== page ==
Neat piece, Billy Crash!
    Oh, btw, that’s our friend Cleo @Talk2Cleo as my victim below… we were #palkoed !

    1. Love that shot of you and Cleo!

      I enjoyed this comment the most: “…nothing lasts long in the special effects area.” So very true.

      As for an AMERICAN WEREWOLF IN LONDON, I completely understand all of your very valid points. But when I first saw the film, it completely blew me away. Emotionally, I got caught up in the entire production and lost myself in it. Due to the tonal shifts, I never knew what was going to happen next, so I truly enjoyed the ride.

      See you during the next full moon!

  2. Great list, Bill! Aside from a couple from the Ginger Snaps series, American Werewolf in London and, of course, The Wolfman 1941, I’ve missed the others. I will remedy that in the near future.
    However, I must differ with you on one point. The granddaddy of all werewolf films would actually be “The Werewolf of London” from 1935, with Henry Hull as a botanist who is bit by a werewolf in Tibet, and returns to London a changed man. This is also my personal favorite of the bunch.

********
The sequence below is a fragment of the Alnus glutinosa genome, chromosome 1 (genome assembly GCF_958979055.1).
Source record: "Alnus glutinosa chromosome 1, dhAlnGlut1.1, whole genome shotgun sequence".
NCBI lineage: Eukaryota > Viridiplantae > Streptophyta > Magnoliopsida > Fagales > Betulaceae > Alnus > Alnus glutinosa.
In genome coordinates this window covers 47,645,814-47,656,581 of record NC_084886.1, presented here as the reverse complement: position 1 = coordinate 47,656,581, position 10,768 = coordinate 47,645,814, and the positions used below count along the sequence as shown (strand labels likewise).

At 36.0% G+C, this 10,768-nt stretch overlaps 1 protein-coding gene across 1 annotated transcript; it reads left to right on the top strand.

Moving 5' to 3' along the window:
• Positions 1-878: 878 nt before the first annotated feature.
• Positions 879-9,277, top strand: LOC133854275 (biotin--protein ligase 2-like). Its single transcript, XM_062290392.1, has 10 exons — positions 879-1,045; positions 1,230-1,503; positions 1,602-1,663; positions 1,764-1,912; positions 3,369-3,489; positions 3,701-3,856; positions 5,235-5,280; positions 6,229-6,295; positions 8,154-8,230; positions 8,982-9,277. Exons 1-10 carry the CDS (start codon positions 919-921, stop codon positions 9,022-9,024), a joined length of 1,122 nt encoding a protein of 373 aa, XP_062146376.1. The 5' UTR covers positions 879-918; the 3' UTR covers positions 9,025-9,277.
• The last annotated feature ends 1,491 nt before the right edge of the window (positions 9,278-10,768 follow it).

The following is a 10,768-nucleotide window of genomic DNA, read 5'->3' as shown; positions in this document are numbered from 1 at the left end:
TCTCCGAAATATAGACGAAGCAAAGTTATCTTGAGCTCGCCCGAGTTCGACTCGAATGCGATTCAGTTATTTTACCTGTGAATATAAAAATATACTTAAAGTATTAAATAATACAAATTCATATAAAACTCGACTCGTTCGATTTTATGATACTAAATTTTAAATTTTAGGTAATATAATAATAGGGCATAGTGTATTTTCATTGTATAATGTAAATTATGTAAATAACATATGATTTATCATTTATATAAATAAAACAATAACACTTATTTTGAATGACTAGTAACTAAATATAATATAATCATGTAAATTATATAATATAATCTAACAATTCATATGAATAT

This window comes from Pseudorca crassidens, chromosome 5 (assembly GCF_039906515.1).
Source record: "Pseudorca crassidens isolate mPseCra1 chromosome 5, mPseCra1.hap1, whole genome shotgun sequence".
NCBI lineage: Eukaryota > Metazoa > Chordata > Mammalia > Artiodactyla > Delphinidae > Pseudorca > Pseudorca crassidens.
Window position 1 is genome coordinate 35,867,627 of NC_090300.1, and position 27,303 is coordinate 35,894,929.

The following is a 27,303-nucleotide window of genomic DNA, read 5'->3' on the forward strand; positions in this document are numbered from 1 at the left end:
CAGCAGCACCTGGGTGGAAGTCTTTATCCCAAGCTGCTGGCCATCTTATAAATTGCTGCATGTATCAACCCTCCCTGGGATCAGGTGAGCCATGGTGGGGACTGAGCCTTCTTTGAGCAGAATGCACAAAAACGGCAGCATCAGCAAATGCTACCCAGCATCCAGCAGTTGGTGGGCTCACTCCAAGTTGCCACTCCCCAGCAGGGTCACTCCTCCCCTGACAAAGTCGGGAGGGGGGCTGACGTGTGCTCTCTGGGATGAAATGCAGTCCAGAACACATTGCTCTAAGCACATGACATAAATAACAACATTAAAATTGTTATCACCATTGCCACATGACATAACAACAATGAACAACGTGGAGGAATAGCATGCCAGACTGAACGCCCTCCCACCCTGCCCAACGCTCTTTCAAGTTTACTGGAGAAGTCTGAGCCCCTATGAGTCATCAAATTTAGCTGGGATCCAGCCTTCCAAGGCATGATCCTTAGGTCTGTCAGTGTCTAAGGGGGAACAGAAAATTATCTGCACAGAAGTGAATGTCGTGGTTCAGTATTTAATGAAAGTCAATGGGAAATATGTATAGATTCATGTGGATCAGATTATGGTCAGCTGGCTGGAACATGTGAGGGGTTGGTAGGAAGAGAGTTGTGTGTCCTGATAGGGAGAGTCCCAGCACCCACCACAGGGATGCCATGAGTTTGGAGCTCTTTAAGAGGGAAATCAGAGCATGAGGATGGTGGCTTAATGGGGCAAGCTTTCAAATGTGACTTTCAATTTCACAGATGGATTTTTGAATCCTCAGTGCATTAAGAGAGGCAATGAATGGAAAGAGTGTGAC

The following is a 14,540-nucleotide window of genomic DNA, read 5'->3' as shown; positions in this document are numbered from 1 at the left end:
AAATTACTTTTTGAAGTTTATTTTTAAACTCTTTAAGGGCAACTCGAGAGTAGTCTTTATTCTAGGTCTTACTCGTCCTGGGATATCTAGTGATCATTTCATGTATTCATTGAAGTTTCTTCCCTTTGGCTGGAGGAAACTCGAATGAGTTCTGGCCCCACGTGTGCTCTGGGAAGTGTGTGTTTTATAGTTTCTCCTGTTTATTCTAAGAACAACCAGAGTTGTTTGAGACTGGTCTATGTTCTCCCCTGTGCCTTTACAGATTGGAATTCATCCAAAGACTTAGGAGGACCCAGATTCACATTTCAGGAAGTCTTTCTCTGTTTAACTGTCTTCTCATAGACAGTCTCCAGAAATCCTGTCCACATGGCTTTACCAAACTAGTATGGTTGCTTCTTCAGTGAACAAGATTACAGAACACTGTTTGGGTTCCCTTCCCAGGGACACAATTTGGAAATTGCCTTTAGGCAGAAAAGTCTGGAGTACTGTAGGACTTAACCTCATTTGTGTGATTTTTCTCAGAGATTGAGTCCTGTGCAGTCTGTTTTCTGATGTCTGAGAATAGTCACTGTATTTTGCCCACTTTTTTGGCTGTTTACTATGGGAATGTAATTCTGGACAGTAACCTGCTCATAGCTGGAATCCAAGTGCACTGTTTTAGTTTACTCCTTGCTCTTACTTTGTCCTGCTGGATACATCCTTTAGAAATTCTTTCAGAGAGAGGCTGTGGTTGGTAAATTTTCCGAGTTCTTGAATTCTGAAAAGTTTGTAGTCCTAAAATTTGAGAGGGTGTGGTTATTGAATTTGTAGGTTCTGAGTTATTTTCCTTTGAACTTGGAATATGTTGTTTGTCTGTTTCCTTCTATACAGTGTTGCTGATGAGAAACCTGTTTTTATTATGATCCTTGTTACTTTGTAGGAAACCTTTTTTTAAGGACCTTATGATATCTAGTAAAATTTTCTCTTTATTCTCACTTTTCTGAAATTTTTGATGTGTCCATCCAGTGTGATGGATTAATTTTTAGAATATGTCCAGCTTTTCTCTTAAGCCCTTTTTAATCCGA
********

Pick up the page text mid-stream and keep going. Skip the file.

Other than that, another stellar article, and about my favorite monster of all. Awwwoooooooooooo!

    1. Guy, you got me! I’ve never seen WEREWOLF OF LONDON, and I just added it to my list. (I now have the Warren Zevon song in my head – which is a great thing.)

      Did you ever watch the television show, “She-wolf of London”? Kate Hodge plays the starring role. The show had only twenty episodes that ran from 1990 to 1991. I met Ms. Hodge at Monster Mania last year, and she was amazing!

      1. Hope you enjoy W of L, it’s a bittersweet story featuring a werewolf also designed by Jack Pierce (with help from actor Henry Hull). Also, Hammer Films’ “Curse of the Werewolf” (1961) featuring the great Oliver Reed as the title lycanthrope is pretty damn good, too. It drags a little at the beginning, during his origin story, but once Reed appears it is quite good.
        Whoa, I don’t recall She-Wolf of London, but will check that one out as well. Ms. Hodge looks like she has turned a lot of men into wolves herself.

        1. Ha! Ms. Hodge has! And she’s still lovely, to say the least.

          I’ll add Oliver Reed’s werewolf to the list as well.

          Thanks, Guy!

          1. Checked out a couple episodes of She Wolf on YouTube. Interesting mix of romantic comedy and supernatural. Very entertaining! Ms Hodge definitely warrants an awwoooo or two!